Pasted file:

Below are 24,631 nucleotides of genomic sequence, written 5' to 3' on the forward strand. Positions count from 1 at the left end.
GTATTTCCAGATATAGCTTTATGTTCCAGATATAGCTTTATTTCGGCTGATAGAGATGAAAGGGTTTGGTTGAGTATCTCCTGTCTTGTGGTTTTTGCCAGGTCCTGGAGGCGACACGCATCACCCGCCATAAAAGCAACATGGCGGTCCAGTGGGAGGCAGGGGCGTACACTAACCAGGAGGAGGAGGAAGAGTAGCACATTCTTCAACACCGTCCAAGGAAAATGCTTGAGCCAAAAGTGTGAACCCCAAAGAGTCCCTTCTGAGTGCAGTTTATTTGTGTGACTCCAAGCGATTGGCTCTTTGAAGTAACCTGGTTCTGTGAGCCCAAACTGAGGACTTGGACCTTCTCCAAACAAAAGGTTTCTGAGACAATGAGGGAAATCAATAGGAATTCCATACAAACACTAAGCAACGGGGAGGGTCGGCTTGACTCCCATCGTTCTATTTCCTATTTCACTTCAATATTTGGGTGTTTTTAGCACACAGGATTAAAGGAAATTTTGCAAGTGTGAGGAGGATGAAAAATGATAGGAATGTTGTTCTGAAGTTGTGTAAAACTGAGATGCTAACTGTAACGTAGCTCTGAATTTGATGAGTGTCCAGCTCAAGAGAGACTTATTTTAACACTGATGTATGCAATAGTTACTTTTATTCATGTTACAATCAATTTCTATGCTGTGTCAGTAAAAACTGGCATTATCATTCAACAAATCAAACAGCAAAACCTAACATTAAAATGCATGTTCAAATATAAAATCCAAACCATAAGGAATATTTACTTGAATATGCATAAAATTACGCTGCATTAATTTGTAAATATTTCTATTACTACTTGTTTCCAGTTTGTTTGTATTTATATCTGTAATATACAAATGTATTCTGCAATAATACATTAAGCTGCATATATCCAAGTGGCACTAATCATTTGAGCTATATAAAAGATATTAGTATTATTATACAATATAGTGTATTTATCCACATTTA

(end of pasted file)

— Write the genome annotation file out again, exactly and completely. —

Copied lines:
Below are 24,631 nucleotides of genomic sequence, written 5' to 3' on the forward strand. Positions count from 1 at the left end.
GTATTTCCAGATATAGCTTTATGTTCCAGATATAGCTTTATTTCGGCTGATAGAGATGAAAGGGTTTGGTTGAGTATCTCCTGTCTTGTGGTTTTTGCCAGGTCCTGGAGGCGACACGCATCACCCGCCATAAAAGCAACATGGCGGTCCAGTGGGAGGCAGGGGCGTACACTAACCAGGAGGAGGAGGAAGAGTAGCACATTCTTCAACACCGTCCAAGGAAAATGCTTGAGCCAAAAGTGTGAACCCCAAAGAGTCCCTTCTGAGTGCAGTTTATTTGTGTGACTCCAAGCGATTGGCTCTTTGAAGTAACCTGGTTCTGTGAGCCCAAACTGAGGACTTGGACCTTCTCCAAACAAAAGGTTTCTGAGACAATGAGGGAAATCAATAGGAATTCCATACAAACACTAAGCAACGGGGAGGGTCGGCTTGACTCCCATCGTTCTATTTCCTATTTCACTTCAATATTTGGGTGTTTTTAGCACACAGGATTAAAGGAAATTTTGCAAGTGTGAGGAGGATGAAAAATGATAGGAATGTTGTTCTGAAGTTGTGTAAAACTGAGATGCTAACTGTAACGTAGCTCTGAATTTGATGAGTGTCCAGCTCAAGAGAGACTTATTTTAACACTGATGTATGCAATAGTTACTTTTATTCATGTTACAATCAATTTCTATGCTGTGTCAGTAAAAACTGGCATTATCATTCAACAAATCAAACAGCAAAACCTAACATTAAAATGCATGTTCAAATATAAAATCCAAACCATAAGGAATATTTACTTGAATATGCATAAAATTACGCTGCATTAATTTGTAAATATTTCTATTACTACTTGTTTCCAGTTTGTTTGTATTTATATCTGTAATATACAAATGTATTCTGCAATAATACATTAAGCTGCATATATCCAAGTGGCACTAATCATTTGAGCTATATAAAAGATATTAGTATTATTATACAATATAGTGTATTTATCCACATTTA